- Gabriel San Román
Mouse Muckraker / Photo by Federico Medina
By now, tens of thousands of essential workers and elderly folks have stood in line to receive their coronavirus vaccines at Disneyland's Toy Story parking lot. But vaccine shortages and Othena app glitches aren't the only worries. Furious winds this month shut down the mass vaccination site for two days when time is of the essence. This week will leave many seniors standing in the rain and cold as they await their jab. And if they don't bring an umbrella, wet weather will diminish the effectiveness of their masks. Could it have been different--and better?
Orange County residents watched Arnold Schwarzeneggerroll up his sleeve from the comfort of his car when getting vaccinated at Dodger Stadium while declaring, "come with me if you want to live."
Angel Stadium is as dormant as ever, but team owner Arte Moreno is a pandejo who appeared at an indoor rally with former president Donald Trump (first time I've written that!) in Phoenix during a surge. Scratch that idea.
With that, what about the Mickey & Friends parking garage?
It's a huge, multilevel structure that accommodated 15,000 cars when the theme parks were open. The lot is owned by Anaheim and was designed to pipeline commuters on and off the 5 freeway with minimized traffic impact. It seems like a perfect fit to protect elders from the elements while keeping them safely in their cars, no?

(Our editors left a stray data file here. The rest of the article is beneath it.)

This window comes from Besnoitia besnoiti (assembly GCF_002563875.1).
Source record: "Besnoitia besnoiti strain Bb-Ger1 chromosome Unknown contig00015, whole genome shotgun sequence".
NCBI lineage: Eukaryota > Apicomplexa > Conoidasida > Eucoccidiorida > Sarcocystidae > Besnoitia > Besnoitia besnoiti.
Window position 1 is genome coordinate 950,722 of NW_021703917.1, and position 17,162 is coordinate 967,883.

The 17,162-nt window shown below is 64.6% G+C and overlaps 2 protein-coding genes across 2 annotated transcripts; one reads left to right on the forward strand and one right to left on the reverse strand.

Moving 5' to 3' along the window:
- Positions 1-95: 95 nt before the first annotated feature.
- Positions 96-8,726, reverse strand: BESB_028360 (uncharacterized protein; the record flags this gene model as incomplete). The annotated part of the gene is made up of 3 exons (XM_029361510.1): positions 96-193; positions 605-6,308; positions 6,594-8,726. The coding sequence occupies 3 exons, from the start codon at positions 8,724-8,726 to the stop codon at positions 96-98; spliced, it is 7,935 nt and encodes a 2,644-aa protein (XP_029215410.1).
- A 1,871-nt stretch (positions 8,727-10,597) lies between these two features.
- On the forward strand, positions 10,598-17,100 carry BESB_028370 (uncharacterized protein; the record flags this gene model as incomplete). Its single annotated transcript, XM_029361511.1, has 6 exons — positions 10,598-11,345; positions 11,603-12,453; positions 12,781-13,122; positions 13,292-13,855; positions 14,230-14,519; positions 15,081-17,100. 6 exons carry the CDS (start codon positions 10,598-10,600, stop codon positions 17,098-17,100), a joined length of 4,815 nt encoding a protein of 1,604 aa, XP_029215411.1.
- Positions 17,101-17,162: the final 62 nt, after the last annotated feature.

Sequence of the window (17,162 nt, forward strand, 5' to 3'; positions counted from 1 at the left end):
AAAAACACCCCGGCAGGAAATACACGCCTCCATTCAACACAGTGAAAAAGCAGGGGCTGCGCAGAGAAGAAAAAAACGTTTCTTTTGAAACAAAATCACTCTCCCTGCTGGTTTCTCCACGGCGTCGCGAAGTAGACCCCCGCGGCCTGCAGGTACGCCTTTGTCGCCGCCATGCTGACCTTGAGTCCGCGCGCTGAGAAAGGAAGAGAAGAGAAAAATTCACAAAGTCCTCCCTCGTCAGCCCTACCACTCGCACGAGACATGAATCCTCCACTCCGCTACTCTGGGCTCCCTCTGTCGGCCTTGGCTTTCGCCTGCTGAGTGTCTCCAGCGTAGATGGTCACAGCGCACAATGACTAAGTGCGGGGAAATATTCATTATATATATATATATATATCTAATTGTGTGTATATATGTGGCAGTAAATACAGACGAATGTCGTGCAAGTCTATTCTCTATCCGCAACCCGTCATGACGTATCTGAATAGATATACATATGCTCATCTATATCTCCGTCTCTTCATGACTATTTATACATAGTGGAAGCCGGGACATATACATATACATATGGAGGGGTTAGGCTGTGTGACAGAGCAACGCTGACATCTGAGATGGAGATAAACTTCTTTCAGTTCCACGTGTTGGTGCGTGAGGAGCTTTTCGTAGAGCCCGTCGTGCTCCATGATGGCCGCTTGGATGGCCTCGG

Maybe there's some logistical difficulties with the site that I'm not privy to. Perhaps the bottleneck lanes on the side of the structure?
Whatever the case, OC's vaccine rollout is failing on another front: equity. As of Jan. 17, whites account for 43 percent of those vaccinated so far, according to county health data.
Latinos, who've suffered disproportionately with regards to both coronavirus cases and deaths, comprise just 12 percent.
By the Byline
ICYMI: I had the pleasure of participating in LibroMobile's 3rd Annual Literary Arts Festival in Santa Ana. As part of the prose writers featured, I read a trio of vignettes from my forthcoming book that are both historical and timely as ever!
Lead photo: mixed kibbeh platter at Aleppo's / Photo GSR